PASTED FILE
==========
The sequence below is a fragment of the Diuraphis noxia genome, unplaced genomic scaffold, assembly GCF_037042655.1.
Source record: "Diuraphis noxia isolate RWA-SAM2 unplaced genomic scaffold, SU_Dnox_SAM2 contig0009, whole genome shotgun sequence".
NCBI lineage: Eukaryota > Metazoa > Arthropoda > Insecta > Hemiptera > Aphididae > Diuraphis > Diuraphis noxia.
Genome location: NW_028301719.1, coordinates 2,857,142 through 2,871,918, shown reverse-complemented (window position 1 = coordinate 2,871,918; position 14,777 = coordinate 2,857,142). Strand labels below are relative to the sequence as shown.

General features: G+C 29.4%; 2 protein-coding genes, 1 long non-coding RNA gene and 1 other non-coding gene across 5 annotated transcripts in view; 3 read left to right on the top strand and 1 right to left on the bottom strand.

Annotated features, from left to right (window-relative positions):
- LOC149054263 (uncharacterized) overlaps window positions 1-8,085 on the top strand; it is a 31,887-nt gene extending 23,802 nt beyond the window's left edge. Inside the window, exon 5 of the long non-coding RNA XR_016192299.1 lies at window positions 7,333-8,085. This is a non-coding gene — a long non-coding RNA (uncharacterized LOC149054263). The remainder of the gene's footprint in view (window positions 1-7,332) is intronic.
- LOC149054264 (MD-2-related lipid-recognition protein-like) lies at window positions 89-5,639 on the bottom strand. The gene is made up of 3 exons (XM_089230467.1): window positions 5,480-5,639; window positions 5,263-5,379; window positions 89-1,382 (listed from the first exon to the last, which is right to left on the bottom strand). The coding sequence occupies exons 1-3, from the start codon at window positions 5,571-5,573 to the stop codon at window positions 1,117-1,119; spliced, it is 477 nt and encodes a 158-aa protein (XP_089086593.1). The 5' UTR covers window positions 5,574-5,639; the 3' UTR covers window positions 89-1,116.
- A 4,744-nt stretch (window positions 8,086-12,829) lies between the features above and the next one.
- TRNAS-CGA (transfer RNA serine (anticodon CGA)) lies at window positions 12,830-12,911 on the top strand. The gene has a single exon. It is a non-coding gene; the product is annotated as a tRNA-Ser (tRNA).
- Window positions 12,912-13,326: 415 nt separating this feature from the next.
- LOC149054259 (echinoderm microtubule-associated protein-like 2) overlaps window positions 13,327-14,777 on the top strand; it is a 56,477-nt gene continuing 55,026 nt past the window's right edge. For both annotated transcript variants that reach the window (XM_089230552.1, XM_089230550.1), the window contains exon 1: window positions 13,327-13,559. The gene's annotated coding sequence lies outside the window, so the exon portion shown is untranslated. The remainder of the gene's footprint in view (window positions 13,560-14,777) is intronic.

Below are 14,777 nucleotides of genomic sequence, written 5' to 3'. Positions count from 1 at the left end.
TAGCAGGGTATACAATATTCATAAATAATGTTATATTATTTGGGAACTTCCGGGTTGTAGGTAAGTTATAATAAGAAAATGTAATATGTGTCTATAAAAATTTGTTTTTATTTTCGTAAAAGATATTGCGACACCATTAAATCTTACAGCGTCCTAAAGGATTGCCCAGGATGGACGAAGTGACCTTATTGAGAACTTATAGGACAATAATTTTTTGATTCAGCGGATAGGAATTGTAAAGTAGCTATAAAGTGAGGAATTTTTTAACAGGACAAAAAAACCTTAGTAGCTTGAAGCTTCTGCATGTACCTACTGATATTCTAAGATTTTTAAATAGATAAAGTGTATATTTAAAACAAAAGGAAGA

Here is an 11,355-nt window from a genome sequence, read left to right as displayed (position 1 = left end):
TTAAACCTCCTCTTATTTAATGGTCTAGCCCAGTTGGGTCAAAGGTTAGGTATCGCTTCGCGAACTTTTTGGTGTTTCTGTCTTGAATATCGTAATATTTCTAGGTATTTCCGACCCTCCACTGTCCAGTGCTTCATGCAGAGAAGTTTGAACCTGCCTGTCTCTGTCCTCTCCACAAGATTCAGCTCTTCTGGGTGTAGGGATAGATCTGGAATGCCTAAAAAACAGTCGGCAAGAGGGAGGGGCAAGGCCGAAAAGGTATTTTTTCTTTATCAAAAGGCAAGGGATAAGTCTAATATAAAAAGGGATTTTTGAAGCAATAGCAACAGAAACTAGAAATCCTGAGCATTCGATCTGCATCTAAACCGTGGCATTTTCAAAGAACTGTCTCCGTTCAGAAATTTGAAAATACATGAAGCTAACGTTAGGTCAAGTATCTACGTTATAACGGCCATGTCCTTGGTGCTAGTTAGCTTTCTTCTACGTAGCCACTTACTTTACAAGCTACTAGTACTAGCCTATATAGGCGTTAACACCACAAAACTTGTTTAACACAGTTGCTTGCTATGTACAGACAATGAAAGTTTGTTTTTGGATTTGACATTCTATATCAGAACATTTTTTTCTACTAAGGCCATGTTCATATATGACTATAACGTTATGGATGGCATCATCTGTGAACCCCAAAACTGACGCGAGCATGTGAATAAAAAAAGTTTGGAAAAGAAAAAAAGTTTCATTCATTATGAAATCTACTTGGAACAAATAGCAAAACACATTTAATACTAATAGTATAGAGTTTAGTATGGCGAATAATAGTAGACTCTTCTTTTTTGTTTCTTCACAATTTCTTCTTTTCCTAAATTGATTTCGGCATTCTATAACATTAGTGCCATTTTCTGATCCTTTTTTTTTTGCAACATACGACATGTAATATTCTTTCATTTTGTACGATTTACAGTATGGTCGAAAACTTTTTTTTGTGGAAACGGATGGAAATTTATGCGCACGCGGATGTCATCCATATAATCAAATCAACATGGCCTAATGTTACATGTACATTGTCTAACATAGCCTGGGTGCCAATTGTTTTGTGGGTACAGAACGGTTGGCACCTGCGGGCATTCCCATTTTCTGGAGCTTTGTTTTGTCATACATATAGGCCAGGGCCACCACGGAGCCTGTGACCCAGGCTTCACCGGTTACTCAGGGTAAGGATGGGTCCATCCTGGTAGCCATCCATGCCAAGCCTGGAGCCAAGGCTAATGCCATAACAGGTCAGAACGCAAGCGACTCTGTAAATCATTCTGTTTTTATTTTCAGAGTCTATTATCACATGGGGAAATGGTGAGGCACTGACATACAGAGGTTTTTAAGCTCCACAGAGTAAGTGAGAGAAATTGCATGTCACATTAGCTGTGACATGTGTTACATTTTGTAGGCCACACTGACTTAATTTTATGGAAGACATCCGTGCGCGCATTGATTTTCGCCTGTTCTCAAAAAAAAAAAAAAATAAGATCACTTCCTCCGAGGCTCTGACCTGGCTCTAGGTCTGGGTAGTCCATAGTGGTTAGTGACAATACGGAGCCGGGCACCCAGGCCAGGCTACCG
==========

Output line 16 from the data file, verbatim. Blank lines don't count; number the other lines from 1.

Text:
TTAAACCTCCTCTTATTTAATGGTCTAGCCCAGTTGGGTCAAAGGTTAGGTATCGCTTCGCGAACTTTTTGGTGTTTCTGTCTTGAATATCGTAATATTTCTAGGTATTTCCGACCCTCCACTGTCCAGTGCTTCATGCAGAGAAGTTTGAACCTGCCTGTCTCTGTCCTCTCCACAAGATTCAGCTCTTCTGGGTGTAGGGATAGATCTGGAATGCCTAAAAAACAGTCGGCAAGAGGGAGGGGCAAGGCCGAAAAGGTATTTTTTCTTTATCAAAAGGCAAGGGATAAGTCTAATATAAAAAGGGATTTTTGAAGCAATAGCAACAGAAACTAGAAATCCTGAGCATTCGATCTGCATCTAAACCGTGGCATTTTCAAAGAACTGTCTCCGTTCAGAAATTTGAAAATACATGAAGCTAACGTTAGGTCAAGTATCTACGTTATAACGGCCATGTCCTTGGTGCTAGTTAGCTTTCTTCTACGTAGCCACTTACTTTACAAGCTACTAGTACTAGCCTATATAGGCGTTAACACCACAAAACTTGTTTAACACAGTTGCTTGCTATGTACAGACAATGAAAGTTTGTTTTTGGATTTGACATTCTATATCAGAACATTTTTTTCTACTAAGGCCATGTTCATATATGACTATAACGTTATGGATGGCATCATCTGTGAACCCCAAAACTGACGCGAGCATGTGAATAAAAAAAGTTTGGAAAAGAAAAAAAGTTTCATTCATTATGAAATCTACTTGGAACAAATAGCAAAACACATTTAATACTAATAGTATAGAGTTTAGTATGGCGAATAATAGTAGACTCTTCTTTTTTGTTTCTTCACAATTTCTTCTTTTCCTAAATTGATTTCGGCATTCTATAACATTAGTGCCATTTTCTGATCCTTTTTTTTTTGCAACATACGACATGTAATATTCTTTCATTTTGTACGATTTACAGTATGGTCGAAAACTTTTTTTTGTGGAAACGGATGGAAATTTATGCGCACGCGGATGTCATCCATATAATCAAATCAACATGGCCTAATGTTACATGTACATTGTCTAACATAGCCTGGGTGCCAATTGTTTTGTGGGTACAGAACGGTTGGCACCTGCGGGCATTCCCATTTTCTGGAGCTTTGTTTTGTCATACATATAGGCCAGGGCCACCACGGAGCCTGTGACCCAGGCTTCACCGGTTACTCAGGGTAAGGATGGGTCCATCCTGGTAGCCATCCATGCCAAGCCTGGAGCCAAGGCTAATGCCATAACAGGTCAGAACGCAAGCGACTCTGTAAATCATTCTGTTTTTATTTTCAGAGTCTATTATCACATGGGGAAATGGTGAGGCACTGACATACAGAGGTTTTTAAGCTCCACAGAGTAAGTGAGAGAAATTGCATGTCACATTAGCTGTGACATGTGTTACATTTTGTAGGCCACACTGACTTAATTTTATGGAAGACATCCGTGCGCGCATTGATTTTCGCCTGTTCTCAAAAAAAAAAAAAAATAAGATCACTTCCTCCGAGGCTCTGACCTGGCTCTAGGTCTGGGTAGTCCATAGTGGTTAGTGACAATACGGAGCCGGGCACCCAGGCCAGGCTACCG